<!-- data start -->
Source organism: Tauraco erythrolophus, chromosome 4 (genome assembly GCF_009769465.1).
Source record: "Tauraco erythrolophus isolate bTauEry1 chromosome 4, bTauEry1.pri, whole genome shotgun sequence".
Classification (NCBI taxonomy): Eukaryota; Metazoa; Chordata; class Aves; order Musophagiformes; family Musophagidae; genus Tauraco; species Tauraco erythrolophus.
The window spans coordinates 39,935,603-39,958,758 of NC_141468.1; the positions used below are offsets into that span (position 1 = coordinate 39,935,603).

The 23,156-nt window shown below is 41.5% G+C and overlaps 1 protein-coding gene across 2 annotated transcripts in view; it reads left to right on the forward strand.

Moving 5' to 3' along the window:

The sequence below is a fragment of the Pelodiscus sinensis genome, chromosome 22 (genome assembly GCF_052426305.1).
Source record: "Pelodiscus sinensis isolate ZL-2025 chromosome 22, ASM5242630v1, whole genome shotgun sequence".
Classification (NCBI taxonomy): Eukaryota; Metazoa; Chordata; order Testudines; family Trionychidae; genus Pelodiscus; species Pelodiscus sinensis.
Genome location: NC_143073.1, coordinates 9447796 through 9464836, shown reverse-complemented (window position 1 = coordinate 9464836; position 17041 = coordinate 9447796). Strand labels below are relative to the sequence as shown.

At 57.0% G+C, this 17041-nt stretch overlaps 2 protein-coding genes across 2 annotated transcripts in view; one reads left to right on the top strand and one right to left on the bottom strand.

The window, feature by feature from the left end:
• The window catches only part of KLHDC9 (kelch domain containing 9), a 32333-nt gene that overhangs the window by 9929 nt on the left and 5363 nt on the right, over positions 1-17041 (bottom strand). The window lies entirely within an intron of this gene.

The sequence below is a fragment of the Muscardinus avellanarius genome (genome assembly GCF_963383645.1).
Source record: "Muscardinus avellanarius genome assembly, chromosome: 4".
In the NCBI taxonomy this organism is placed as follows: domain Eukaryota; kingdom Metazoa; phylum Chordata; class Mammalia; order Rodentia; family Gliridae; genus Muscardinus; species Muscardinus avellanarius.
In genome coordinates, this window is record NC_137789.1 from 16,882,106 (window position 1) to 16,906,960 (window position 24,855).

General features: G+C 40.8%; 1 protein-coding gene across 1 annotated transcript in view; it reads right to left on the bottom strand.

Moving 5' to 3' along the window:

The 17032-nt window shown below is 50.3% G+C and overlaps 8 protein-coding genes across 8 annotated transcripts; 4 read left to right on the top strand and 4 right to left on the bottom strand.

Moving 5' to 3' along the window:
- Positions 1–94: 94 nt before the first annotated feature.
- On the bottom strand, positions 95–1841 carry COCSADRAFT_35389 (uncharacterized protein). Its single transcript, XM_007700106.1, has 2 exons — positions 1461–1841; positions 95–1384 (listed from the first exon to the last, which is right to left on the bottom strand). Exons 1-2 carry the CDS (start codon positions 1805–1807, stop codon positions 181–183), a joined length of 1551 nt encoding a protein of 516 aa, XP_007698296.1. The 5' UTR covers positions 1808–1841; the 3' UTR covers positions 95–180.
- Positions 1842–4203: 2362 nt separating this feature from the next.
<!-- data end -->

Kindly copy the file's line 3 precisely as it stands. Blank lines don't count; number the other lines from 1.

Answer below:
Classification (NCBI taxonomy): Eukaryota; Metazoa; Chordata; class Aves; order Musophagiformes; family Musophagidae; genus Tauraco; species Tauraco erythrolophus.